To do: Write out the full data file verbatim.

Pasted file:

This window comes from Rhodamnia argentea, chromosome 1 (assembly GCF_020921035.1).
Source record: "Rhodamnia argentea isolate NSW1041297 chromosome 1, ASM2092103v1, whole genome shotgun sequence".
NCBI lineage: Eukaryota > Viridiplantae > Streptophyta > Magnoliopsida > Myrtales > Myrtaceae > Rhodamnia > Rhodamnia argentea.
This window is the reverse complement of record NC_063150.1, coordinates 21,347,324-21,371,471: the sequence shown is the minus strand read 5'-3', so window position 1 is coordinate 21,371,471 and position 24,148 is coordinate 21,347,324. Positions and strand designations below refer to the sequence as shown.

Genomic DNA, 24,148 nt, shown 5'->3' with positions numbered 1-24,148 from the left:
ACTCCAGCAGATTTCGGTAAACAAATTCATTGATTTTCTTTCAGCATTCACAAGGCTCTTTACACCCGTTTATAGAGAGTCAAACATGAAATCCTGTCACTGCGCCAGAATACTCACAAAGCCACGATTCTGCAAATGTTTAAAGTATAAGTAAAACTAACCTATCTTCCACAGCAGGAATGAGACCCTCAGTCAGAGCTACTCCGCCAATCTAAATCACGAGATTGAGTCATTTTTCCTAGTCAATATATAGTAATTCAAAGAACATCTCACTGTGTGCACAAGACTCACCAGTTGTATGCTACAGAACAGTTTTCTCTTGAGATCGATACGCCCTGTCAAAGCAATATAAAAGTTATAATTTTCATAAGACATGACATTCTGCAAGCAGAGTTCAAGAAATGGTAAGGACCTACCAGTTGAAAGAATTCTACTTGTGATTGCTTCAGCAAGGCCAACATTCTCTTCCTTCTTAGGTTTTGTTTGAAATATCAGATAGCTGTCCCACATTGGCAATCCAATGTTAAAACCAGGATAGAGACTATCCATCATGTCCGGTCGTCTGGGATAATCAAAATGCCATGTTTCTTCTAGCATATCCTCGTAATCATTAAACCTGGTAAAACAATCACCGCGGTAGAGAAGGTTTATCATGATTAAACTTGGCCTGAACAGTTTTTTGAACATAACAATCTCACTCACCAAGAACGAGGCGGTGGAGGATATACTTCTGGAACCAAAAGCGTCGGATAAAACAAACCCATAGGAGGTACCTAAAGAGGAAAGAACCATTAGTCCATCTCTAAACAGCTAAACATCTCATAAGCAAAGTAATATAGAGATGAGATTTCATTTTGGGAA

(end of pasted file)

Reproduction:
This window comes from Rhodamnia argentea, chromosome 1 (assembly GCF_020921035.1).
Source record: "Rhodamnia argentea isolate NSW1041297 chromosome 1, ASM2092103v1, whole genome shotgun sequence".
NCBI lineage: Eukaryota > Viridiplantae > Streptophyta > Magnoliopsida > Myrtales > Myrtaceae > Rhodamnia > Rhodamnia argentea.
This window is the reverse complement of record NC_063150.1, coordinates 21,347,324-21,371,471: the sequence shown is the minus strand read 5'-3', so window position 1 is coordinate 21,371,471 and position 24,148 is coordinate 21,347,324. Positions and strand designations below refer to the sequence as shown.

Genomic DNA, 24,148 nt, shown 5'->3' with positions numbered 1-24,148 from the left:
ACTCCAGCAGATTTCGGTAAACAAATTCATTGATTTTCTTTCAGCATTCACAAGGCTCTTTACACCCGTTTATAGAGAGTCAAACATGAAATCCTGTCACTGCGCCAGAATACTCACAAAGCCACGATTCTGCAAATGTTTAAAGTATAAGTAAAACTAACCTATCTTCCACAGCAGGAATGAGACCCTCAGTCAGAGCTACTCCGCCAATCTAAATCACGAGATTGAGTCATTTTTCCTAGTCAATATATAGTAATTCAAAGAACATCTCACTGTGTGCACAAGACTCACCAGTTGTATGCTACAGAACAGTTTTCTCTTGAGATCGATACGCCCTGTCAAAGCAATATAAAAGTTATAATTTTCATAAGACATGACATTCTGCAAGCAGAGTTCAAGAAATGGTAAGGACCTACCAGTTGAAAGAATTCTACTTGTGATTGCTTCAGCAAGGCCAACATTCTCTTCCTTCTTAGGTTTTGTTTGAAATATCAGATAGCTGTCCCACATTGGCAATCCAATGTTAAAACCAGGATAGAGACTATCCATCATGTCCGGTCGTCTGGGATAATCAAAATGCCATGTTTCTTCTAGCATATCCTCGTAATCATTAAACCTGGTAAAACAATCACCGCGGTAGAGAAGGTTTATCATGATTAAACTTGGCCTGAACAGTTTTTTGAACATAACAATCTCACTCACCAAGAACGAGGCGGTGGAGGATATACTTCTGGAACCAAAAGCGTCGGATAAAACAAACCCATAGGAGGTACCTAAAGAGGAAAGAACCATTAGTCCATCTCTAAACAGCTAAACATCTCATAAGCAAAGTAATATAGAGATGAGATTTCATTTTGGGAA